Italian court blocks referendum on cannabis laws

Italy's constitutional court on Wednesday rejected a request to hold a referendum on legalising cannabis cultivation despite a corresponding petition garnering a large number of signatures.

Italy's constitutional court has blocked the latest efforts to legalise cannabis.
Italy's constitutional court has blocked the latest efforts to legalise cannabis. Photo by Miguel MEDINA / AFP.

The referendum proposal sought to legalise the growing of cannabis for personal use and ease sanctions on other related crimes, with offenders no longer risking prison sentences for selling small amounts of the drug.

Constitutional court president and former prime minister, Giuliano Amato, told a news conference that the referendum would have been sufficient “to make (Italy) violate multiple international obligations.”

The ruling came on the same day the court blocked a referendum bid to decriminalise assisted suicide, judging that it would not guarantee the “minimum protection of human life in general, particularly with reference to weak and vulnerable persons.”

READ ALSO: Is smoking and growing cannabis at home now legal in Italy?

One of the advocates for liberalisation, Benedetto Della Vedova of the centrist +Europa party, countered that the court’s ruling would “deprive Italy of a public debate and of a process of electoral reform on freedom and responsibility.”

The organisers of the planned referendum had garnered more than 630,000 signatures, arguing that cannabis was no more than dangerous than other legal substances like tobacco or alcohol.

And liberalising the law would have eased overcrowding in prisons, they said.

Currently, the penalty for growing cannabis is a prison sentence of between two and six years.

Opponents of the referendum, including the head of the anti-immigration far-right League party, Matteo Salvini, argued that liberalisation would encourage the use of both soft and hard drugs.

Cultivation and sale of marijuana has been illegal in Italy under legislation dating back to the 90s but inconsistent court decisions since then have caused confusion around the law.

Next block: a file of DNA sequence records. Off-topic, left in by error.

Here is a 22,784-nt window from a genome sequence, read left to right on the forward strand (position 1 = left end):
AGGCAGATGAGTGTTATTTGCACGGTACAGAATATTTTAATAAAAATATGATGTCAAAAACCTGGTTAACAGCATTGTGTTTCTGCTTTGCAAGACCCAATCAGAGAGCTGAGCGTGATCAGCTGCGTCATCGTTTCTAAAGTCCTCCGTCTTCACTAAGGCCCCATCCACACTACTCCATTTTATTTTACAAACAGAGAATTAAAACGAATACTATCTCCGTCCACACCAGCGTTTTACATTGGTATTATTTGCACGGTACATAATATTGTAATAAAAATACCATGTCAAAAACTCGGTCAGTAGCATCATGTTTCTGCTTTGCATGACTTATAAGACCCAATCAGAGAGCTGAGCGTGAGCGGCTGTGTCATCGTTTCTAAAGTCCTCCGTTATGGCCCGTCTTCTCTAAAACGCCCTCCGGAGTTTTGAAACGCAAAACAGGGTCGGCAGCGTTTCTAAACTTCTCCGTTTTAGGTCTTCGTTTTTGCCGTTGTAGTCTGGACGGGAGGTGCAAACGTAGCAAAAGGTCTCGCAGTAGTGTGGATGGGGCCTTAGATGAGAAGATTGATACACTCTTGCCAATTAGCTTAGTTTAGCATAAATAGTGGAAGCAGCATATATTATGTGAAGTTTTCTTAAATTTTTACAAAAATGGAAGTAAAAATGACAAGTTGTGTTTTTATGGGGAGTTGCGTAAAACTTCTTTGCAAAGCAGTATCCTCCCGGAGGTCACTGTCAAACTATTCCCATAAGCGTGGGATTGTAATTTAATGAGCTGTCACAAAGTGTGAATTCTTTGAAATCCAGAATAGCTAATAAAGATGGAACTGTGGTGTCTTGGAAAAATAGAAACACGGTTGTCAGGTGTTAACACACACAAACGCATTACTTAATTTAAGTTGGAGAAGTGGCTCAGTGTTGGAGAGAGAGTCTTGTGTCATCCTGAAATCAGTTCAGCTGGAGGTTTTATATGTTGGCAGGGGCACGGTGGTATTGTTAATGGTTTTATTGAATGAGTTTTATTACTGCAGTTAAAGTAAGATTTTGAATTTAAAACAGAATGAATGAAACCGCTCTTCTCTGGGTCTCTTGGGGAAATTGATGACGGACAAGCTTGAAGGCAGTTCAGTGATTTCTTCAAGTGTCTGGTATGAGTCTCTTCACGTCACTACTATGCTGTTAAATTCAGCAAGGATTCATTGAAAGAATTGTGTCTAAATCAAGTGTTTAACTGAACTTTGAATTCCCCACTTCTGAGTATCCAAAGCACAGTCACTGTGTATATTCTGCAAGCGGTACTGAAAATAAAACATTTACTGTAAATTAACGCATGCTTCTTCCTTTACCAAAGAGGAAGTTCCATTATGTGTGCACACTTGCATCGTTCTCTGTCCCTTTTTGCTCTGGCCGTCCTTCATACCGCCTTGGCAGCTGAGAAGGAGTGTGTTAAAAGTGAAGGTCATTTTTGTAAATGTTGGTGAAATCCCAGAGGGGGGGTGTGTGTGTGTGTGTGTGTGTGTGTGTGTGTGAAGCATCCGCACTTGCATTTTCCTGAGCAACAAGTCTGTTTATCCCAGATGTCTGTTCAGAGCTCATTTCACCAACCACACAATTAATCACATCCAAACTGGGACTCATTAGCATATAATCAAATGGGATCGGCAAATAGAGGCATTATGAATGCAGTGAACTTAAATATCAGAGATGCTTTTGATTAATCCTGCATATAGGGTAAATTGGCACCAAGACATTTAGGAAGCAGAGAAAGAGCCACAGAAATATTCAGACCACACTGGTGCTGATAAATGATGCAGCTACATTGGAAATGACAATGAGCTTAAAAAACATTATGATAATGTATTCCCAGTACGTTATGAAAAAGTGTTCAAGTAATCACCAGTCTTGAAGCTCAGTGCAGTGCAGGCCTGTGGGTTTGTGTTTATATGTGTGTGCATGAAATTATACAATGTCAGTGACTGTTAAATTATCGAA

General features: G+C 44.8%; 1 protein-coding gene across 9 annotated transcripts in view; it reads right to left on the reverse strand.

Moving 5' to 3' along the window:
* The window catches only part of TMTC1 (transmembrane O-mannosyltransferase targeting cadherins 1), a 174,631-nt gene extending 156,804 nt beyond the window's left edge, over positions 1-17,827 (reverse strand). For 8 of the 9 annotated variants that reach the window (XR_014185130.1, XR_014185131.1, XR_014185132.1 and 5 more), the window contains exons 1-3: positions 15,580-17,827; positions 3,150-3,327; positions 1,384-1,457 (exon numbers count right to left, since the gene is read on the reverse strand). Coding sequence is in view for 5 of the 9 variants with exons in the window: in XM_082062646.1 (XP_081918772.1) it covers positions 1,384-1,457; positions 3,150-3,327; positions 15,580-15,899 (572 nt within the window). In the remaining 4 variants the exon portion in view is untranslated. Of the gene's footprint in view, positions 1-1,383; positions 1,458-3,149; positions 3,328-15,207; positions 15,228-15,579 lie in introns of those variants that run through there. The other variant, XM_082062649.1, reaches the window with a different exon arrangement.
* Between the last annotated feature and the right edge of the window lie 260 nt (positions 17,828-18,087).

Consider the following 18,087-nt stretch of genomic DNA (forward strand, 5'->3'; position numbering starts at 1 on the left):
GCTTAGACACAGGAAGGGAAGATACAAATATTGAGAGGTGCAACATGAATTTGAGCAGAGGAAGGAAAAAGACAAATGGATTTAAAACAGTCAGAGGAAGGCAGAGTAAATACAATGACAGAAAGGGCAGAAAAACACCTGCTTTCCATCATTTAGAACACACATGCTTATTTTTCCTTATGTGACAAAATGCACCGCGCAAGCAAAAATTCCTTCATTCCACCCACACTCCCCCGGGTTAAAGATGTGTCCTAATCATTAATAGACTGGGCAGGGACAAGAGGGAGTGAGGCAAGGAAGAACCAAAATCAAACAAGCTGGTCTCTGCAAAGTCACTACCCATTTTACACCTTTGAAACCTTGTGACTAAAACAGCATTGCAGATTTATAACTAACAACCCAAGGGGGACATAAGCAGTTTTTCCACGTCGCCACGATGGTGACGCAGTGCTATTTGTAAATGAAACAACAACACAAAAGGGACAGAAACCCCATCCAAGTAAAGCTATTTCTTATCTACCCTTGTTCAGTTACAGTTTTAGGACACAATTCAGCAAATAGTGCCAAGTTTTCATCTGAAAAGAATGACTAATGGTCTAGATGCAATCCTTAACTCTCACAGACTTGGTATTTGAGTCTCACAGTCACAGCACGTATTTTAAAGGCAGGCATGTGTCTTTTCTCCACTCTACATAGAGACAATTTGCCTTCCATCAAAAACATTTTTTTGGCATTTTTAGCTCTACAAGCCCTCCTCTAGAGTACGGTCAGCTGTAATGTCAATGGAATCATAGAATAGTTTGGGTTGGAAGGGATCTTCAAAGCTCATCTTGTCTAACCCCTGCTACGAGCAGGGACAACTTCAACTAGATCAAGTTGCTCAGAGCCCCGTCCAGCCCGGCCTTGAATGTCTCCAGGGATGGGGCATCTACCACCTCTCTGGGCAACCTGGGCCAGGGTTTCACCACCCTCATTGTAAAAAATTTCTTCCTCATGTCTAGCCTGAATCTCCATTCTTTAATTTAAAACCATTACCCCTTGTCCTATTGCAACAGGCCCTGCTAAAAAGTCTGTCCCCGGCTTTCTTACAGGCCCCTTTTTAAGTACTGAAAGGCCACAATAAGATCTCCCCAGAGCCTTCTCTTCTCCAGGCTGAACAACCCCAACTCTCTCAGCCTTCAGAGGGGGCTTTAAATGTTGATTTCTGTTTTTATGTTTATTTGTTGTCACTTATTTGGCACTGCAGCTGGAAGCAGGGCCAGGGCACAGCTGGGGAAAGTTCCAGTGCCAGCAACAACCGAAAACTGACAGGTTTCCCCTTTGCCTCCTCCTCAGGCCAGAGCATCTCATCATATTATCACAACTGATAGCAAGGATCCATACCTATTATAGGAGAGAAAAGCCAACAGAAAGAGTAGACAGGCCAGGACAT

READ ALSO: Why farmers in Puglia have turned to cannabis

In late 2019, Italy’s parliament voted to legalise the production and sale at tobacconists and other specialist stores of a weaker form of cannabis dubbed “cannabis light”, containing less than 0.3 percent of the psychotropic compound THC, only for the Italian Senate to block the legislation a few days later.

A December 2019 Cassation Court ruling also established that cultivation is not a crime if it is “of minimal size and carried out in a domestic form, through rudimentary practices and on a scarce number of plants” – but did not specify exactly what constitutes small-scale cultivation or how many plants could be considered legal.

Medical marijuana has been legal in Italy since 2013. In 2020, the region of Sicily passed a decree making it available free of charge to all patients who had been prescribed the drug to treat conditions such as chronic pain, cerebral palsy and multiple sclerosis.

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Italy plans to stop ‘revolving door’ between judges and politicians

Italian lawmakers on Tuesday advanced a planned reform aimed at stopping the 'revolving door' between justice and government, as part of wider changes to the country's creaking judicial system.

Italy plans to stop 'revolving door' between judges and politicians

The proposed reform, which still has to be approved by the Italian Senate in the coming weeks, imposes significant limitations on the number of magistrates, prosecutors and judges looking to go into politics – a frequent move in Italy.

Under the submitted changes, a magistrate wishing to stand for election, whether national, regional or local, will not be able to do so in the region where they have worked over the previous three years.

At the end of their mandate, magistrates who have held elective positions will not be able to return to the judiciary – they will be moved to non-jurisdictional posts at, for example, the Court of Auditors or the Supreme Court of Cassation, according to local media reports.

Furthermore, magistrates who have applied for elective positions but have not been successful for at least three years will no longer be able to work in the region where they ran for office. 

The reform is part of a wider programme of changes to Italy’s tortuous judicial system. This is required by the European Commission to unlock billions of euros in the form of post-pandemic recovery funds.

Public perception of the independence of Italian courts and judges is among the worst in Europe, according to the EU’s justice scoreboard.